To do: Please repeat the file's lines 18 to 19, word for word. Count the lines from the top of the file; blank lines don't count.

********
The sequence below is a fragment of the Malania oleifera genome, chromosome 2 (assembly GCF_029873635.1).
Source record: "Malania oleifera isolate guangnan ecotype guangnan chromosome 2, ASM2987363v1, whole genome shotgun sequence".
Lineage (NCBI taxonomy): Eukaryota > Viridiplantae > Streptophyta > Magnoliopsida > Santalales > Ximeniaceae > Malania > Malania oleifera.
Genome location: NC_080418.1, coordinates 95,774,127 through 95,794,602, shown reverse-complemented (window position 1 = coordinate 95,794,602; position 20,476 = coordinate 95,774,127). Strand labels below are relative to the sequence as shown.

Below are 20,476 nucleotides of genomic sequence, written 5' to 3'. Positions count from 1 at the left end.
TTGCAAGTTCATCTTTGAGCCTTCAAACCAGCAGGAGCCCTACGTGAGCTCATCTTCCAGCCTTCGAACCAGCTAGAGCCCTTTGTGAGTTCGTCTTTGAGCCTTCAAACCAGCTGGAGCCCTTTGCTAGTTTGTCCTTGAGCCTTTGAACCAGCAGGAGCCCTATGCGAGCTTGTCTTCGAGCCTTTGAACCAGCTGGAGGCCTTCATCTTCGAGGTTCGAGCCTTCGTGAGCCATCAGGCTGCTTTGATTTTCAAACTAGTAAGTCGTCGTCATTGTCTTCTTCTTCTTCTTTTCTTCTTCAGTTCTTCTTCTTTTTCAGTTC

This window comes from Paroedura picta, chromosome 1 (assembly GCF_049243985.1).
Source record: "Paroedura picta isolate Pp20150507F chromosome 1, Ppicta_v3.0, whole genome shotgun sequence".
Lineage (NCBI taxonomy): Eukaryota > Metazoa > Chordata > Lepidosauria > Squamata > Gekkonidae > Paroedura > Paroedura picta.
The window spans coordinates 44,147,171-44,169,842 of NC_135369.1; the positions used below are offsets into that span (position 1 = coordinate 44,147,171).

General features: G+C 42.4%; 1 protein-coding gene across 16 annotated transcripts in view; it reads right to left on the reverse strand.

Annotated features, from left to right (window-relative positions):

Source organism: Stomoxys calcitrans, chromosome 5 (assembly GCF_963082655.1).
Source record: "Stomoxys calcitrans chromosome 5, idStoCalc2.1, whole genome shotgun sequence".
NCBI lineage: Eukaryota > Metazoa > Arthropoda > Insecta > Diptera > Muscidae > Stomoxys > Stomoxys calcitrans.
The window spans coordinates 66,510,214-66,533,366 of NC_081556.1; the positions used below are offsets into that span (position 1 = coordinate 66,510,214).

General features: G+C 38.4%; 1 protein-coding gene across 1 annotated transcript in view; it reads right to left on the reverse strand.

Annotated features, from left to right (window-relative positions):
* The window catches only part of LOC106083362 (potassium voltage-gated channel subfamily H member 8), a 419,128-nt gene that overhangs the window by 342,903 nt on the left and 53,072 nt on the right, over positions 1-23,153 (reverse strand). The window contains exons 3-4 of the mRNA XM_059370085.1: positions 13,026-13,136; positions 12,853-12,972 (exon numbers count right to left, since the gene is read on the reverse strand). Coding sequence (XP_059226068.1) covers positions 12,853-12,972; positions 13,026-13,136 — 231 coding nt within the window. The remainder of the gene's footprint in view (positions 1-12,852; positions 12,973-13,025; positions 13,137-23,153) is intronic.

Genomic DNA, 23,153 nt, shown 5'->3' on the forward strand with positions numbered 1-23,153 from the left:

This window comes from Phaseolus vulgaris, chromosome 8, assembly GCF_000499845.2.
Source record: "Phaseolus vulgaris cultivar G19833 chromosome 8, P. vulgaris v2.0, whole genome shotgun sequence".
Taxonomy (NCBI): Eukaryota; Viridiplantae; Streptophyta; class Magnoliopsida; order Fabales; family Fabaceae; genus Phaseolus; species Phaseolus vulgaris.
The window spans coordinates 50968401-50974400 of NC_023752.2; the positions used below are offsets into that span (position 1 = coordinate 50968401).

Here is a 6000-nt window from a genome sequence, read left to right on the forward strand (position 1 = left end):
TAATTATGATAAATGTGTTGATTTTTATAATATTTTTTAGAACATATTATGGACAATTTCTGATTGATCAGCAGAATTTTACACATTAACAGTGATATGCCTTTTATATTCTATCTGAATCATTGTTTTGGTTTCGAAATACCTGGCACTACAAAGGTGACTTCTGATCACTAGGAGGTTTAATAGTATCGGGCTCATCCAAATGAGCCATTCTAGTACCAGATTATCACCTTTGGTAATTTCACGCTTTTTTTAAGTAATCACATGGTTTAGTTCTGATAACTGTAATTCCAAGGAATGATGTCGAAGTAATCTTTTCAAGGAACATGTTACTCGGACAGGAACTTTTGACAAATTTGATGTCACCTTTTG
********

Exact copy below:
Annotated features, from left to right (window-relative positions):
* The window catches only part of LOC106083362 (potassium voltage-gated channel subfamily H member 8), a 419,128-nt gene that overhangs the window by 342,903 nt on the left and 53,072 nt on the right, over positions 1-23,153 (reverse strand). The window contains exons 3-4 of the mRNA XM_059370085.1: positions 13,026-13,136; positions 12,853-12,972 (exon numbers count right to left, since the gene is read on the reverse strand). Coding sequence (XP_059226068.1) covers positions 12,853-12,972; positions 13,026-13,136 — 231 coding nt within the window. The remainder of the gene's footprint in view (positions 1-12,852; positions 12,973-13,025; positions 13,137-23,153) is intronic.